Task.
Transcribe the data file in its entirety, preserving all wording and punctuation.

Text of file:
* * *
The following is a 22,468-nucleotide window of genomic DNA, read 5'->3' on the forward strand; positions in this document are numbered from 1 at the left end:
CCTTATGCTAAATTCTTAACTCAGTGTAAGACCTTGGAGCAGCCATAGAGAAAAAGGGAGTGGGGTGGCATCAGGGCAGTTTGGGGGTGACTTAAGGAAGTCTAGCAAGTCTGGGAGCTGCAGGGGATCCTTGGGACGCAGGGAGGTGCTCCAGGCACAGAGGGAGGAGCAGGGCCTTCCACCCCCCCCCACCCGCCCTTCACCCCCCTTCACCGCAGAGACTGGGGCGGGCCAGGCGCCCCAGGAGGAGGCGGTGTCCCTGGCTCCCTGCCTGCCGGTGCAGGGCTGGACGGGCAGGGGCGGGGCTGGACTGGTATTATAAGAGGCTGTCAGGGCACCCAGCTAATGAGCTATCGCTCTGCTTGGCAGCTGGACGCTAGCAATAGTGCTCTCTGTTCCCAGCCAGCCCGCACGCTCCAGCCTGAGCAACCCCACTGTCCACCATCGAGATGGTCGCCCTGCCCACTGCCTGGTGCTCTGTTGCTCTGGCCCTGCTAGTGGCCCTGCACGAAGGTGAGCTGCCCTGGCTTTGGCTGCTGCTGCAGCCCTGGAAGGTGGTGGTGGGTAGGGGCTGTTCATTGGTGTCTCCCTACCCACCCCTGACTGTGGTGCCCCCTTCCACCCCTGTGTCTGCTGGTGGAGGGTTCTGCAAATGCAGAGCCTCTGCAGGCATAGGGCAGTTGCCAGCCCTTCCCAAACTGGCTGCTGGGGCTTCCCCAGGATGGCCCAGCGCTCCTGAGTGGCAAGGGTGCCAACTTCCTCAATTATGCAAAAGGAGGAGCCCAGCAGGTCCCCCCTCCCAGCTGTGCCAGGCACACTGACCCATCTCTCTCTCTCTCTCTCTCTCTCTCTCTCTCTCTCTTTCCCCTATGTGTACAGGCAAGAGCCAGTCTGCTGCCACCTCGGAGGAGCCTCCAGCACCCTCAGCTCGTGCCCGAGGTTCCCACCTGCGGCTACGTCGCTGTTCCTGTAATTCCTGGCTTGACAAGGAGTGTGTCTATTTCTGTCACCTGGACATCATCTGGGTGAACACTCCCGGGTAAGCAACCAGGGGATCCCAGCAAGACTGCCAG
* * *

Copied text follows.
The following is a 22,468-nucleotide window of genomic DNA, read 5'->3' on the forward strand; positions in this document are numbered from 1 at the left end:
CCTTATGCTAAATTCTTAACTCAGTGTAAGACCTTGGAGCAGCCATAGAGAAAAAGGGAGTGGGGTGGCATCAGGGCAGTTTGGGGGTGACTTAAGGAAGTCTAGCAAGTCTGGGAGCTGCAGGGGATCCTTGGGACGCAGGGAGGTGCTCCAGGCACAGAGGGAGGAGCAGGGCCTTCCACCCCCCCCCACCCGCCCTTCACCCCCCTTCACCGCAGAGACTGGGGCGGGCCAGGCGCCCCAGGAGGAGGCGGTGTCCCTGGCTCCCTGCCTGCCGGTGCAGGGCTGGACGGGCAGGGGCGGGGCTGGACTGGTATTATAAGAGGCTGTCAGGGCACCCAGCTAATGAGCTATCGCTCTGCTTGGCAGCTGGACGCTAGCAATAGTGCTCTCTGTTCCCAGCCAGCCCGCACGCTCCAGCCTGAGCAACCCCACTGTCCACCATCGAGATGGTCGCCCTGCCCACTGCCTGGTGCTCTGTTGCTCTGGCCCTGCTAGTGGCCCTGCACGAAGGTGAGCTGCCCTGGCTTTGGCTGCTGCTGCAGCCCTGGAAGGTGGTGGTGGGTAGGGGCTGTTCATTGGTGTCTCCCTACCCACCCCTGACTGTGGTGCCCCCTTCCACCCCTGTGTCTGCTGGTGGAGGGTTCTGCAAATGCAGAGCCTCTGCAGGCATAGGGCAGTTGCCAGCCCTTCCCAAACTGGCTGCTGGGGCTTCCCCAGGATGGCCCAGCGCTCCTGAGTGGCAAGGGTGCCAACTTCCTCAATTATGCAAAAGGAGGAGCCCAGCAGGTCCCCCCTCCCAGCTGTGCCAGGCACACTGACCCATCTCTCTCTCTCTCTCTCTCTCTCTCTCTCTCTCTCTTTCCCCTATGTGTACAGGCAAGAGCCAGTCTGCTGCCACCTCGGAGGAGCCTCCAGCACCCTCAGCTCGTGCCCGAGGTTCCCACCTGCGGCTACGTCGCTGTTCCTGTAATTCCTGGCTTGACAAGGAGTGTGTCTATTTCTGTCACCTGGACATCATCTGGGTGAACACTCCCGGGTAAGCAACCAGGGGATCCCAGCAAGACTGCCAG